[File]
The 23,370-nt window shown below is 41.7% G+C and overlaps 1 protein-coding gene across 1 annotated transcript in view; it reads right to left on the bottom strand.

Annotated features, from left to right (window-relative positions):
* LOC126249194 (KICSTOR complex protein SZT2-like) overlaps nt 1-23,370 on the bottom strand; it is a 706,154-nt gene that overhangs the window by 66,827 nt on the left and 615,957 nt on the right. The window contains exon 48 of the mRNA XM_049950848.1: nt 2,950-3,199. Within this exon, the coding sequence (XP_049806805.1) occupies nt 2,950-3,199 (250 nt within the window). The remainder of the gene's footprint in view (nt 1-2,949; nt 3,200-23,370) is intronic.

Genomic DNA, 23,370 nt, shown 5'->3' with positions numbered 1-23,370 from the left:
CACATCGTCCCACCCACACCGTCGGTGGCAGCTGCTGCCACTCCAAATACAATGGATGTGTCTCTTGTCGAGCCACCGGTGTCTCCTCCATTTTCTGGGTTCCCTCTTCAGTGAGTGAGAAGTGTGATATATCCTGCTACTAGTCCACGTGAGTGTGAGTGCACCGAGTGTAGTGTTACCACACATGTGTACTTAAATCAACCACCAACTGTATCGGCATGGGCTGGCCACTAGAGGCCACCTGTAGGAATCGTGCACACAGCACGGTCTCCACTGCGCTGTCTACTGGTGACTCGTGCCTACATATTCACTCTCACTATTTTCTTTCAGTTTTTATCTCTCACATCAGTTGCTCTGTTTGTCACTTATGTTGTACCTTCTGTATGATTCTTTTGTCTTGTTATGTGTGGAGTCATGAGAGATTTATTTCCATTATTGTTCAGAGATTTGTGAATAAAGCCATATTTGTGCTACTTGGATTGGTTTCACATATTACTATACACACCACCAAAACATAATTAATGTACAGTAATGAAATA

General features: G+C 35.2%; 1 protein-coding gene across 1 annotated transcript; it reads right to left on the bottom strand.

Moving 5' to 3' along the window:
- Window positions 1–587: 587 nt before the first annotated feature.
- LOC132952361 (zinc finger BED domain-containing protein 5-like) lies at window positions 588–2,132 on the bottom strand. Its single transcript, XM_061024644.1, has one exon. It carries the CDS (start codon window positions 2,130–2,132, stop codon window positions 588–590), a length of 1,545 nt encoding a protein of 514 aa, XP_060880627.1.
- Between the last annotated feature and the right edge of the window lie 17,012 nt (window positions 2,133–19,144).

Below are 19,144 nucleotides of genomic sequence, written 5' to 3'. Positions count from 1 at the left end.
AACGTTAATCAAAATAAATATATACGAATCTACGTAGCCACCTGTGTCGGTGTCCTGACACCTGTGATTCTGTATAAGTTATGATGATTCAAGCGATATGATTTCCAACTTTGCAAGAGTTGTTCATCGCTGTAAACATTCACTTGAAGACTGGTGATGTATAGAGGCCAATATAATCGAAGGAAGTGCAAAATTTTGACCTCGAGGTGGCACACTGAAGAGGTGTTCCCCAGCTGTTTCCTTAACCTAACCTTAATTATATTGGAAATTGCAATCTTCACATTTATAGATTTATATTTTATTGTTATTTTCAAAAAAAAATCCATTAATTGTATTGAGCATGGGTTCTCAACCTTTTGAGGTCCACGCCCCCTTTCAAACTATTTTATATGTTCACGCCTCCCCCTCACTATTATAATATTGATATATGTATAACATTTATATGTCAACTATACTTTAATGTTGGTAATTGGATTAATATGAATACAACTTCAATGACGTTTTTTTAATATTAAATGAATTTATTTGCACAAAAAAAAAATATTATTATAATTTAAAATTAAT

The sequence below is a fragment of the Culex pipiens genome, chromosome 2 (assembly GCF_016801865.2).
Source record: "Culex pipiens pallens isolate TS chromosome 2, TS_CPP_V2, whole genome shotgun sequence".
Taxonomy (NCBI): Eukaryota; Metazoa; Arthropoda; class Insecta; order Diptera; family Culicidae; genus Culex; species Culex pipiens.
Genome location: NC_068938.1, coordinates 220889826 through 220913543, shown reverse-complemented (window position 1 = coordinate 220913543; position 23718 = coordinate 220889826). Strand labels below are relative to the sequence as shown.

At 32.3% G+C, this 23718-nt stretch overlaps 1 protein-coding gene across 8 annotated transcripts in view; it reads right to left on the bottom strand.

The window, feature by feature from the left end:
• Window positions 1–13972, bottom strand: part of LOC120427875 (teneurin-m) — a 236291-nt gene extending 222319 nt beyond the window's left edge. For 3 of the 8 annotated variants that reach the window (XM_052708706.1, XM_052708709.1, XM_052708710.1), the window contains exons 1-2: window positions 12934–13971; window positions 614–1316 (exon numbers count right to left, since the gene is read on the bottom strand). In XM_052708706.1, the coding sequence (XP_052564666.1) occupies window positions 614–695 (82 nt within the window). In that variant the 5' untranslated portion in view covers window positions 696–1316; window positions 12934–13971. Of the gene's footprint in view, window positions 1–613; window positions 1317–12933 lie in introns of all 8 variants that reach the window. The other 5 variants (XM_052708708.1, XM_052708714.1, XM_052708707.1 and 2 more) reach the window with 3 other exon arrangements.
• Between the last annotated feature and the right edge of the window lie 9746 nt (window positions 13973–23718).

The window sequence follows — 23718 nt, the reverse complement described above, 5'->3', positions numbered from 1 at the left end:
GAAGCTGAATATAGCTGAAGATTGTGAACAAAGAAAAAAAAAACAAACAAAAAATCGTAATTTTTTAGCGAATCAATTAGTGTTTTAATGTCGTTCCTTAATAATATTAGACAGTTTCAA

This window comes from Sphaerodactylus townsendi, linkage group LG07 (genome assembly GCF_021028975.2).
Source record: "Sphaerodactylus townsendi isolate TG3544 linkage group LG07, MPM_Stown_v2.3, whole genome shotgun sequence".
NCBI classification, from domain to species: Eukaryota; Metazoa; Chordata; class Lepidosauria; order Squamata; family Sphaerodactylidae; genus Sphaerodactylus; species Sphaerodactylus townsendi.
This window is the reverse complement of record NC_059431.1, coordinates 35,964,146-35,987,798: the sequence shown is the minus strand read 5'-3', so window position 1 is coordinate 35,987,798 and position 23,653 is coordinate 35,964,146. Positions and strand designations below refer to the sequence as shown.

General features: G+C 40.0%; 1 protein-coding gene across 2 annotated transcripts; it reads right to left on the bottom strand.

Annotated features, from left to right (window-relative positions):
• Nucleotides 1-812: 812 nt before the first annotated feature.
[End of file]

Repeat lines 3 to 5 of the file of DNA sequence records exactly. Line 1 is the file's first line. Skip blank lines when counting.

* LOC126249194 (KICSTOR complex protein SZT2-like) overlaps nt 1-23,370 on the bottom strand; it is a 706,154-nt gene that overhangs the window by 66,827 nt on the left and 615,957 nt on the right. The window contains exon 48 of the mRNA XM_049950848.1: nt 2,950-3,199. Within this exon, the coding sequence (XP_049806805.1) occupies nt 2,950-3,199 (250 nt within the window). The remainder of the gene's footprint in view (nt 1-2,949; nt 3,200-23,370) is intronic.

Genomic DNA, 23,370 nt, shown 5'->3' with positions numbered 1-23,370 from the left:
CACATCGTCCCACCCACACCGTCGGTGGCAGCTGCTGCCACTCCAAATACAATGGATGTGTCTCTTGTCGAGCCACCGGTGTCTCCTCCATTTTCTGGGTTCCCTCTTCAGTGAGTGAGAAGTGTGATATATCCTGCTACTAGTCCACGTGAGTGTGAGTGCACCGAGTGTAGTGTTACCACACATGTGTACTTAAATCAACCACCAACTGTATCGGCATGGGCTGGCCACTAGAGGCCACCTGTAGGAATCGTGCACACAGCACGGTCTCCACTGCGCTGTCTACTGGTGACTCGTGCCTACATATTCACTCTCACTATTTTCTTTCAGTTTTTATCTCTCACATCAGTTGCTCTGTTTGTCACTTATGTTGTACCTTCTGTATGATTCTTTTGTCTTGTTATGTGTGGAGTCATGAGAGATTTATTTCCATTATTGTTCAGAGATTTGTGAATAAAGCCATATTTGTGCTACTTGGATTGGTTTCACATATTACTATACACACCACCAAAACATAATTAATGTACAGTAATGAAATA